The word didactic is defined as information designed or intended to teach or sometimes teaching, with the ulterior motive for moral instruction. In terms of projection design this can be accomplished quite easily and was first embraced by Erwin Piscator and Bertolt Brecht in 1920's Germany. Didactic projections can take the form of a variety of mediums but it should be understood that whatever that is it should be in someway a reflection of reality. The reality that the play is trying to expose and use that information to fuel the meaning of the work. Projections does this easily by employing techniques that can derivative of the news (Newspapers, Broadcast television, Newsreels), political concepts, instructional information, and anything that can give historical context. Often times text is employed but also iconic imagery that can be easily reconizeable within the context of understanding a time period.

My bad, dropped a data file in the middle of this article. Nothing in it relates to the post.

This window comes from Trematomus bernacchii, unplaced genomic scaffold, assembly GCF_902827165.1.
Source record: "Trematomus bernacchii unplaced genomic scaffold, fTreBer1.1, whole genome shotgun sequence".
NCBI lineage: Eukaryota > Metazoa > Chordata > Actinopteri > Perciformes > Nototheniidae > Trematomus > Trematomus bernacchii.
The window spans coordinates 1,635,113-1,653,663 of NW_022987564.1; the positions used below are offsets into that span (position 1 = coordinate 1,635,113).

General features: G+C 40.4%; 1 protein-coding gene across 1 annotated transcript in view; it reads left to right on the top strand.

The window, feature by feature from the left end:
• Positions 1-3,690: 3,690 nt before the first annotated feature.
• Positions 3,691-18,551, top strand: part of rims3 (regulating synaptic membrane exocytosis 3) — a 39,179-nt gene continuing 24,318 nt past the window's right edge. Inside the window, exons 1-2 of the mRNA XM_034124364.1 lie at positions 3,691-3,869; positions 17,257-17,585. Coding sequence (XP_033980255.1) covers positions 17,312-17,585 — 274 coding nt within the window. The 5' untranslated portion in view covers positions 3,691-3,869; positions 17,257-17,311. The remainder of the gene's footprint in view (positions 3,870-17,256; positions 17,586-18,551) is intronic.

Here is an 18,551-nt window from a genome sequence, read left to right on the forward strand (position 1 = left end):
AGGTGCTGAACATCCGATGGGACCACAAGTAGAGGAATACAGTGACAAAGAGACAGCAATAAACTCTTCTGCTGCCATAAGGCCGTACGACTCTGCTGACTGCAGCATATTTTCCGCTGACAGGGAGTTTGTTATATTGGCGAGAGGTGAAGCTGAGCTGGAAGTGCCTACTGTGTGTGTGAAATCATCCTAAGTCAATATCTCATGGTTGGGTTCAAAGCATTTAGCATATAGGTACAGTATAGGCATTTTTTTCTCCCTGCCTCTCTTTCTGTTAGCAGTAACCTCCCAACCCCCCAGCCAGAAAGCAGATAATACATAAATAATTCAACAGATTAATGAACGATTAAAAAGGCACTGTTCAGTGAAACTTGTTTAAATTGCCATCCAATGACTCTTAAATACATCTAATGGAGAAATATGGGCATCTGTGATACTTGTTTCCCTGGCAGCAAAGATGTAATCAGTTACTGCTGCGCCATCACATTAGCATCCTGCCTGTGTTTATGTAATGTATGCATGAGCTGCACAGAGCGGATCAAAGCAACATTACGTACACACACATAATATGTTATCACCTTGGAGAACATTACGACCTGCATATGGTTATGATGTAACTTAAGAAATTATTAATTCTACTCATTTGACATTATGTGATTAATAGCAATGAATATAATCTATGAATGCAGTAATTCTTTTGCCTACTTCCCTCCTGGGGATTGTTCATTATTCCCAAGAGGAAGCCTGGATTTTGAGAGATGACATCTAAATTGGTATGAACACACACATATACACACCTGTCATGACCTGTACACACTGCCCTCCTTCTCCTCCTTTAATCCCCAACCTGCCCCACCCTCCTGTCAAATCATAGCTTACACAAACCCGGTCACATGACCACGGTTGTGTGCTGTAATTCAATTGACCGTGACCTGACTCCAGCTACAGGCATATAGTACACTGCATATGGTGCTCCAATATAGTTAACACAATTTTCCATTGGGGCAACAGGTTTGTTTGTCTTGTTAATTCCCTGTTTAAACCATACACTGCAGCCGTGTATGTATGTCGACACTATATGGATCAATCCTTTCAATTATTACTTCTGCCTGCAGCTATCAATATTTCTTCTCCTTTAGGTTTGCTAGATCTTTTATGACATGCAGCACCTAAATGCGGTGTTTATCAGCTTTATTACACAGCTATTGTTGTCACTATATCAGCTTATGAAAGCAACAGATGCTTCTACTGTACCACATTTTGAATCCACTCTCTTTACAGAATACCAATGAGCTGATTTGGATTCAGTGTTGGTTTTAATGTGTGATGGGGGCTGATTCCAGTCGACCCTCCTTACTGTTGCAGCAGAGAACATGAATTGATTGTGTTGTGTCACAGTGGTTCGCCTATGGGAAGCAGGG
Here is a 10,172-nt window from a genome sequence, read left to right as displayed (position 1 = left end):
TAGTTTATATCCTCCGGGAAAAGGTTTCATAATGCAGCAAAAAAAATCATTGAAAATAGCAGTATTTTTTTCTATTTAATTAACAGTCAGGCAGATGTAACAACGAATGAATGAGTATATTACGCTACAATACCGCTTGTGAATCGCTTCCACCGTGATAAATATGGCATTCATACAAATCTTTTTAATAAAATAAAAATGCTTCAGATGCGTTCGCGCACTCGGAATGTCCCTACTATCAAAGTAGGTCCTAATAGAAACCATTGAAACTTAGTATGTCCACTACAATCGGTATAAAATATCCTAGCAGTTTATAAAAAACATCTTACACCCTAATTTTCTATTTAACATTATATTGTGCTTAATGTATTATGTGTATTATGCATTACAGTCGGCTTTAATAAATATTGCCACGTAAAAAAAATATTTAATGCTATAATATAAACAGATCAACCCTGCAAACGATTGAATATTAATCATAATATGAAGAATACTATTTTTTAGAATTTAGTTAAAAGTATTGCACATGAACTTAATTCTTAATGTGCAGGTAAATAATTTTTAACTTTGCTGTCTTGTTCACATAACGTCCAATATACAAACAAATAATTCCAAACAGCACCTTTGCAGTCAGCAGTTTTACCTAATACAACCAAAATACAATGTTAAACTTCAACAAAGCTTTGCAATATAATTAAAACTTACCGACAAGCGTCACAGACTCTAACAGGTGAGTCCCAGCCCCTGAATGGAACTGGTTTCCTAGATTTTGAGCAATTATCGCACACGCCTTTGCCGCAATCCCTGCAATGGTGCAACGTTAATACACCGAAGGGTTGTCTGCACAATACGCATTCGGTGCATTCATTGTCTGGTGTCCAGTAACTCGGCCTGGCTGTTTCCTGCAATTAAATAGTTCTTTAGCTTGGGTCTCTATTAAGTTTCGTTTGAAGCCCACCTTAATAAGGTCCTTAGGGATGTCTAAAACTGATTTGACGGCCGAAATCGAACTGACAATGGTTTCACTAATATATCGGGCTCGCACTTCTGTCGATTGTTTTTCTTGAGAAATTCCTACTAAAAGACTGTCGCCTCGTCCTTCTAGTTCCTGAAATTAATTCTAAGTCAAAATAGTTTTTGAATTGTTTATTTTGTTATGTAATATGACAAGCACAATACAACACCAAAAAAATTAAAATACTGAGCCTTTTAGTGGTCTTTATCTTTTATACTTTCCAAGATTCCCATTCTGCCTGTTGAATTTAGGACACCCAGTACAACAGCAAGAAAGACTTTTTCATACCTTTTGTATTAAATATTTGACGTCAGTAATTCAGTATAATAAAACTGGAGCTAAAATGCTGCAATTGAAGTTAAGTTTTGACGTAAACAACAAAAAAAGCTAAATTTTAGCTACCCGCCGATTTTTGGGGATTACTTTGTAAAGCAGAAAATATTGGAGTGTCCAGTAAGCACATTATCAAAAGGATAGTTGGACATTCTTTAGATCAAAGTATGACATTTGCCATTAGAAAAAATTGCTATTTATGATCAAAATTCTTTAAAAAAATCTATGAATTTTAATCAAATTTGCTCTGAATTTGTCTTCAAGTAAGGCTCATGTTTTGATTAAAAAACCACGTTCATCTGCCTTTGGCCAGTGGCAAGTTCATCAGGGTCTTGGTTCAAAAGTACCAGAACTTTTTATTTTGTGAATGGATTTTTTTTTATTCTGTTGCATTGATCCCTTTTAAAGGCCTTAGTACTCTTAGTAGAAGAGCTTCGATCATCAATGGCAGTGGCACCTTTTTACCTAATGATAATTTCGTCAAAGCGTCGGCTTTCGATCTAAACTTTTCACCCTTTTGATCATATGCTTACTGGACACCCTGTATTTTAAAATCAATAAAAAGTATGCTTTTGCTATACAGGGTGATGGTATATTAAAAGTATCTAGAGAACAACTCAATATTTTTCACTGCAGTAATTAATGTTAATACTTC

It is in this context that many playwrights will write these images into the script it helps to offer a window to the issues important of the times. Using facts to support an argument similar to how a new program may use information to not only report an event but also to promote a perspective. For example the play columbinus draws on the images of the events surrounding the incident to put the audience in the feeling of someone watching the events unfold in front of them. Didactic imagery is often used in shows that deals with social and political issues and gives credibility to stance the play presents as its perspective. In a simpler manner they can also either be presentations given by characters or survailence video from a live feed.